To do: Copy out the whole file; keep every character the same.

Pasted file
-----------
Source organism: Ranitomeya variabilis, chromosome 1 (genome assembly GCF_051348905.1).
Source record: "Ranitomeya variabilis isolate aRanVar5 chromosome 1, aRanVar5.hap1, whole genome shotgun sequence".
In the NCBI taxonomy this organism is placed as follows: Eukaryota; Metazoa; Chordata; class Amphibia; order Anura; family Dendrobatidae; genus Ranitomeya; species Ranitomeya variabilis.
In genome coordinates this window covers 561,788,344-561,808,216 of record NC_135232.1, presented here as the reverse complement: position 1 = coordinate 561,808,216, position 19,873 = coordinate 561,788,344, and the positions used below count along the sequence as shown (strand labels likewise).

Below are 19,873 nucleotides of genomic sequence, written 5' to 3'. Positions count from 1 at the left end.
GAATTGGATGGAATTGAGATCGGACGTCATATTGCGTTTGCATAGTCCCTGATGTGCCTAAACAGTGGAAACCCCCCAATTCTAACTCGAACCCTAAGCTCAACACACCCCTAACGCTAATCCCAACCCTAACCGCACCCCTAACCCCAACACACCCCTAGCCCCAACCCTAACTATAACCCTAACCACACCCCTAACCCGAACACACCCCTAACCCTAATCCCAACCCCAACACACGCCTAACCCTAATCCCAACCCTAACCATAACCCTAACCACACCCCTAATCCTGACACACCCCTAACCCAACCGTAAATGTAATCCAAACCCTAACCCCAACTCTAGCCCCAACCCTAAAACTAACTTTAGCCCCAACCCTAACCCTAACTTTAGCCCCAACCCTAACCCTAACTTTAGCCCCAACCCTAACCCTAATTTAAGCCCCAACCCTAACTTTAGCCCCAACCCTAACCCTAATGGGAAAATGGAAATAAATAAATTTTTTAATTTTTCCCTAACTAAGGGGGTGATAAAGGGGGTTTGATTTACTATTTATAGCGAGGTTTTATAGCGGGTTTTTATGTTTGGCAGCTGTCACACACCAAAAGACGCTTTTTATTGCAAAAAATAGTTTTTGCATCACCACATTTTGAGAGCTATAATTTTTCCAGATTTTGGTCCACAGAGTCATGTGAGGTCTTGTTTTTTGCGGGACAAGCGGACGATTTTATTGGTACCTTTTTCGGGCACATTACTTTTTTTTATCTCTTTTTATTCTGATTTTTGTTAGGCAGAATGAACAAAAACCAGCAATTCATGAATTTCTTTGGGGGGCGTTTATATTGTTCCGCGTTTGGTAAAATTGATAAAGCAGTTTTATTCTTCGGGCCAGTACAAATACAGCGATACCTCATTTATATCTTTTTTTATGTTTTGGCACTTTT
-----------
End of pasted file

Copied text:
Source organism: Ranitomeya variabilis, chromosome 1 (genome assembly GCF_051348905.1).
Source record: "Ranitomeya variabilis isolate aRanVar5 chromosome 1, aRanVar5.hap1, whole genome shotgun sequence".
In the NCBI taxonomy this organism is placed as follows: Eukaryota; Metazoa; Chordata; class Amphibia; order Anura; family Dendrobatidae; genus Ranitomeya; species Ranitomeya variabilis.
In genome coordinates this window covers 561,788,344-561,808,216 of record NC_135232.1, presented here as the reverse complement: position 1 = coordinate 561,808,216, position 19,873 = coordinate 561,788,344, and the positions used below count along the sequence as shown (strand labels likewise).

Below are 19,873 nucleotides of genomic sequence, written 5' to 3'. Positions count from 1 at the left end.
GAATTGGATGGAATTGAGATCGGACGTCATATTGCGTTTGCATAGTCCCTGATGTGCCTAAACAGTGGAAACCCCCCAATTCTAACTCGAACCCTAAGCTCAACACACCCCTAACGCTAATCCCAACCCTAACCGCACCCCTAACCCCAACACACCCCTAGCCCCAACCCTAACTATAACCCTAACCACACCCCTAACCCGAACACACCCCTAACCCTAATCCCAACCCCAACACACGCCTAACCCTAATCCCAACCCTAACCATAACCCTAACCACACCCCTAATCCTGACACACCCCTAACCCAACCGTAAATGTAATCCAAACCCTAACCCCAACTCTAGCCCCAACCCTAAAACTAACTTTAGCCCCAACCCTAACCCTAACTTTAGCCCCAACCCTAACCCTAACTTTAGCCCCAACCCTAACCCTAATTTAAGCCCCAACCCTAACTTTAGCCCCAACCCTAACCCTAATGGGAAAATGGAAATAAATAAATTTTTTAATTTTTCCCTAACTAAGGGGGTGATAAAGGGGGTTTGATTTACTATTTATAGCGAGGTTTTATAGCGGGTTTTTATGTTTGGCAGCTGTCACACACCAAAAGACGCTTTTTATTGCAAAAAATAGTTTTTGCATCACCACATTTTGAGAGCTATAATTTTTCCAGATTTTGGTCCACAGAGTCATGTGAGGTCTTGTTTTTTGCGGGACAAGCGGACGATTTTATTGGTACCTTTTTCGGGCACATTACTTTTTTTTATCTCTTTTTATTCTGATTTTTGTTAGGCAGAATGAACAAAAACCAGCAATTCATGAATTTCTTTGGGGGGCGTTTATATTGTTCCGCGTTTGGTAAAATTGATAAAGCAGTTTTATTCTTCGGGCCAGTACAAATACAGCGATACCTCATTTATATCTTTTTTTATGTTTTGGCACTTTT